When it comes to gardening and landscaping, the importance of healthy soil cannot be overemphasized. Soil is the canvas upon which your landscape is painted; it is the foundation of a healthy yard and garden. Without good soil, you will never have healthy, thriving and beautiful plants. Therefore, testing and maintaining your soil is a crucial part of having a vibrant landscape. However, many people are a bit concerned when it comes to testing their own soil. After all, how do you know you are doing it correctly? What are you looking for when you test soil? What should you do with the results you get from your soil testing?
Soil consists of three components: clay, sand and silt. Clay is heavy and holds water very well; it is composed of tiny particles. Sand, at the other end of the scale, is composed of large pieces through which water flows quickly. Silt is in the middle, with medium-sized particles that hold water moderately well. Your soil is some combination of these three components, plus organic matter, stones, and other parts.
You can easily determine what your soil composition is by running a simple test. Take a clean jar, dig a core sample (about three inches down) of your soil, and place it in the bottom of the jar. Now, add water, shake well, and leave undisturbed for 24 hours. The sand, silt and clay will settle into levels that you can see in the jar. Measure each level and divide by the total of the material, and you will have the percentage of that matter in your soil. The bottom layer is sand, the middle is silt, and the top is clay.
Once you have the percentages of your soil, you can refer to the soil textural triangle to determine your soil’s composition. This information can be helpful when you are purchasing amendments or when you are deciding on plants that will thrive in your soil.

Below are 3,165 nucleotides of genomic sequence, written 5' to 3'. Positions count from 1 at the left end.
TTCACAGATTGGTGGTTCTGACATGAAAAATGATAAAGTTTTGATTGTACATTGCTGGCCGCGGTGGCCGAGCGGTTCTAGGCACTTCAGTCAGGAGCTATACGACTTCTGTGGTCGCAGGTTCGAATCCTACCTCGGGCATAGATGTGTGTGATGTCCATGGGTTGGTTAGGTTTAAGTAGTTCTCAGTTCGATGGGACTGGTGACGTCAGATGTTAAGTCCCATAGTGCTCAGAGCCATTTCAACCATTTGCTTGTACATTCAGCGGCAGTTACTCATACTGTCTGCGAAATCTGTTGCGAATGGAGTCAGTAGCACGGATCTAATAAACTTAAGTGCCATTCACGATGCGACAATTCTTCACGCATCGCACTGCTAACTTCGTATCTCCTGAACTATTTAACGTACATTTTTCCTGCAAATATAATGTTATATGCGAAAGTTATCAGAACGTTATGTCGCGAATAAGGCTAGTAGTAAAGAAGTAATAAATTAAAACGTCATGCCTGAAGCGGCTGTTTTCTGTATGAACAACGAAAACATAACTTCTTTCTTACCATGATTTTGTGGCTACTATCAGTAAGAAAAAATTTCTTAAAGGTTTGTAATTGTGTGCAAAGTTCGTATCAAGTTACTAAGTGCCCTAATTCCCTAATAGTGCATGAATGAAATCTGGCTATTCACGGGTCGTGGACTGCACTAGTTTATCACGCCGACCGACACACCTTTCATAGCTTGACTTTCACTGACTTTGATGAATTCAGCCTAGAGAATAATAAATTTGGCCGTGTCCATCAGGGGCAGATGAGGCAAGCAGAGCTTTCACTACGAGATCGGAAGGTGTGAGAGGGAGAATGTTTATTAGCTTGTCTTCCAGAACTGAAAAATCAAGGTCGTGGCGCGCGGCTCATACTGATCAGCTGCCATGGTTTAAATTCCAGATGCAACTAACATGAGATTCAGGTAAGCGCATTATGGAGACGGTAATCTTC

Another test you may want to perform on your soil is a pH test. pH refers to how acidic or alkaline your soil is. pH numbers that are less than 7 indicate acids; those higher than 7 are bases or alkalines. The pH scale is measured from 0 to 14. Plants generally like a slightly acidic soil, with a pH of around 6.5, although some plants prefer other numbers. The good news is, once you know your soil’s natural pH, you can amend it by adding certain things.
In most cases, using a purchased soil testing kit or having a professional test your soil are the best options for homeowners. However, there are ways to test your soil quickly to get a ballpark estimate of whether your soil is too acidic or too alkaline. This can be a good starting point for a conversation with a professional or for seeking help from outside sources to create a balanced, healthy yard. However, there are ways to test your soil’s general pH without a test kit.
To do your own at-home test, gather a cup of soil from various parts of your yard. You should aim for a good mixture of soil rather than taking it all from one place, unless you are only interested in testing the soil in one spot. Divide your sample into two half cups. Mix the first half cup of soil with a half cup of household vinegar. If there is a fizzing reaction, the soil is probably alkaline. This means that the soil’s pH is probably more than 7 and will need acids added to it in order to bring it down to 6.5. If there is no reaction, add the second half cup of soil to a half-cup of baking soda. If there is fizzing, it probably indicates an acidic soil with a pH of less than 6.
These two tests, while not precise, will give you a good idea of what types of treatment your soil needs before you go to the expense of purchasing a test kit or having a professional do the work for you.
At Juniper Landscape Company, we are happy to answer questions for our customers about all aspects of landscaping, yard maintenance, and plant management. Give us a call today to learn more about how we can help you build, grow and maintain the outdoor spaces of your dreams!